I can’t tell you the last few weeks have been easy, or tenable. On the home front, we said goodbye to Katherine and hello to Aïssata. The kids are predictably being beastly as transitions are hard! She and Flora are up to the challenge, but we welcome the moment when they don’t have to be. School online has stopped being novel, so there’s now bad tests, whining and melting off of chairs. I believe Griff subbed Sylvie’s curls in for his own at least once, intentionally or not. The screaming sprint around the house, with sprinter just out of arms’ reach? Check. Other child smugly pointing out their good behavior? Check. Kids in school in shorts and pjs with bed head? Check. Me asking board members to ignore the epic multi-hour wailing in the background? Sigh. As we wrestle with this year’s circumstances, those are just not fights we’re willing to fight. We’ll lose.

Additionally, we’re dealing with the fallout of “kids on kids” effects. Some are real, some imagined, all tough. How do we explain that they still have friends when no one is seeing anyone outside of zoom? That no one is laughing at them in class? That not responding to a friend’s email means they’ll probably not write again – not because they don’t like you, but because being pen pals is so new. To top it off, we dealt with a bullying incident in the spring we’re still following up on.

And that’s just the home front. Covid is making a lot of people we care about sick. Some have been in the hospital, some had a mild case and have moved on, and we’ve lived through the exposure scare for ourselves and others multiple times. Some close family/friends have dealt with unrelated major medical emergencies and trauma in the last few months, so we’re trying to support their recoveries as well. And even though all we want to do is fly to them so we can cook and hug and listen, we can’t. Screens aren’t the same. We’re so over this. Add in a creative season that keeps changing on me at work (requiring constant rebuilds and brand new skills and partners for everything), consulting gigs for Dave that have an unpredictable rhythm, and the pressure to keep going at all costs….we’re running on fumes.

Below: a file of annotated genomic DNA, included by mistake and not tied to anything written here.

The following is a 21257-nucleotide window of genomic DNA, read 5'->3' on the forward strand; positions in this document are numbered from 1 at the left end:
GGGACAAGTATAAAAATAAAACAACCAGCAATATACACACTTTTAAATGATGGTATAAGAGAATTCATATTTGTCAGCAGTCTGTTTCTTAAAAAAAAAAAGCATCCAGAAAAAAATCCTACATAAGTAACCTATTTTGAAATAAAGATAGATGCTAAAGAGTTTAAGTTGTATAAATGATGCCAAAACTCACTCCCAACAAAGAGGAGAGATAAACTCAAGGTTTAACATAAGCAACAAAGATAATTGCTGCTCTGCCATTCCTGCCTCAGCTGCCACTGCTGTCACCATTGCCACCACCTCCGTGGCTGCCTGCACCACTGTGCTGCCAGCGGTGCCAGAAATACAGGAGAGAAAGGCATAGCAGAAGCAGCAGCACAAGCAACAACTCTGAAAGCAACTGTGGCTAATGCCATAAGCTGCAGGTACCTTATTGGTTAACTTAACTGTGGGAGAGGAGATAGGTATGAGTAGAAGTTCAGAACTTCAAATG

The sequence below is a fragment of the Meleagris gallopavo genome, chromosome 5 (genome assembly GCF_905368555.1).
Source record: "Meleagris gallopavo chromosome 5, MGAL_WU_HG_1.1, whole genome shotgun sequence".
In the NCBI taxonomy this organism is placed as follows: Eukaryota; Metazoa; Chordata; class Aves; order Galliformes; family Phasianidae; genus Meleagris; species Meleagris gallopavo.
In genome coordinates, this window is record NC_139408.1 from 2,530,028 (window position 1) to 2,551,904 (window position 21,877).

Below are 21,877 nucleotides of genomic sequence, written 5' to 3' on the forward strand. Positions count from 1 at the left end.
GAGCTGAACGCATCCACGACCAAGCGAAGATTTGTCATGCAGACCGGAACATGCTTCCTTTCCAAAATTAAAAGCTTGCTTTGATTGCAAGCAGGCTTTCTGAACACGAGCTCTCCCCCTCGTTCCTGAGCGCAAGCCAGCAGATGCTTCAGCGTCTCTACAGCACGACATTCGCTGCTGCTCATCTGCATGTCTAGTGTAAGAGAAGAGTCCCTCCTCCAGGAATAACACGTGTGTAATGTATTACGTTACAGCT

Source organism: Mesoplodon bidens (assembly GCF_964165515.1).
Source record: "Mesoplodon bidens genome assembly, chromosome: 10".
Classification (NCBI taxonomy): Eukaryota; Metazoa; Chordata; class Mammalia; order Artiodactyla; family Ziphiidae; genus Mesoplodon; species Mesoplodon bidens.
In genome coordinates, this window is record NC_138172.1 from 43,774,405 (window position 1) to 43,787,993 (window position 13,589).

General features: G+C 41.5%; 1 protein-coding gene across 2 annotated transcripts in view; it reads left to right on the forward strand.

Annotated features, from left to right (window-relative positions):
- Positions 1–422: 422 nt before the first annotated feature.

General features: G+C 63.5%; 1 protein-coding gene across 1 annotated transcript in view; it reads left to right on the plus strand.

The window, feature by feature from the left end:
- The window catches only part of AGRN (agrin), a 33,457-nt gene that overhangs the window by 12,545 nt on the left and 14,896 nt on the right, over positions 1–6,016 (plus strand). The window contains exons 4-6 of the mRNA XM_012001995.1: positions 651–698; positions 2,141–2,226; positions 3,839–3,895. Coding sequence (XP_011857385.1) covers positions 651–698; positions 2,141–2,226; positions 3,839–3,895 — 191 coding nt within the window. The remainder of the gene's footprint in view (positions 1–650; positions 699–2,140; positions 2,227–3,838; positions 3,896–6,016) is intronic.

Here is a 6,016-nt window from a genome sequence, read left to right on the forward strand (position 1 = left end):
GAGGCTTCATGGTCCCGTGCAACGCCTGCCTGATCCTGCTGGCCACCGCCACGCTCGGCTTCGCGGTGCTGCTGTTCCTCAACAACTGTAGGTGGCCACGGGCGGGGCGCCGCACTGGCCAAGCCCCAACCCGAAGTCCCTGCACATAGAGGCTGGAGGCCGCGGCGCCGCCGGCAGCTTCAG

Still, every time I decide it’s the day: I’m not getting out of bed – one of the kids or a friend will point out a silver lining that keeps us going a bit longer. Remy looked at me yesterday and said, “Aren’t we lucky that we have so many people to love? We wouldn’t miss them if we didn’t have them to begin with.” Touché, young grasshopper. And another friend pointed out just how much love has been pouring out since this all started. We may be raw, but we do seem to be communicating how much we care about each other more overtly than ever. And as tough as this is, it’s a lot harder for many others.

Obviously, for an extended family that DOES holidays, this season is looking bleak. Yet our household of 10 is big! We’re cooking the whole feast, and in honor of my mom’s amazingly gorgeous presentation I’m making a serious aesthetic effort. We even have crafts (#notmything)! As we saw with Sassy’s amazing Halloween pivot (hunt for 80s childhood costumes outdid trick or treating, according to an informal poll), we can have a fun holiday even if it’s not exactly how we want it. One. Year. We can revel in using our dining room, not be late because naps ran over, and tuck the kids in without having to leave dinner (mom, they may sleep over next year. I’m not missing a minute in 2021 at your table!).

So, sorry for whining. Chin up and all! A lot of good has come out of being home together. I may only be able to sneak in a quick shoulder squeeze between meetings, but that’s more than I can usually do. We’re cooking together, going on walks, and finally tackling those pesky piles that have been lurking in various corners for years. A lot of the pressure is resolving this week, which means we’ll have lots to celebrate. And at work, we’re creating, not cancelling. While that’s exhausting in this climate, it’s a luxury. As broke singers, we always said, “whoever can, pays.” It was a very Bohème approach, but meant no one got left out of a coffee date because they didn’t have a few bucks that week. I encourage us all to approach cheerfulness and sanity that way for the winter. If you’ve got some, spread it around. Frankly, we’re all grateful for all of you. And pie. Happy thanksgiving!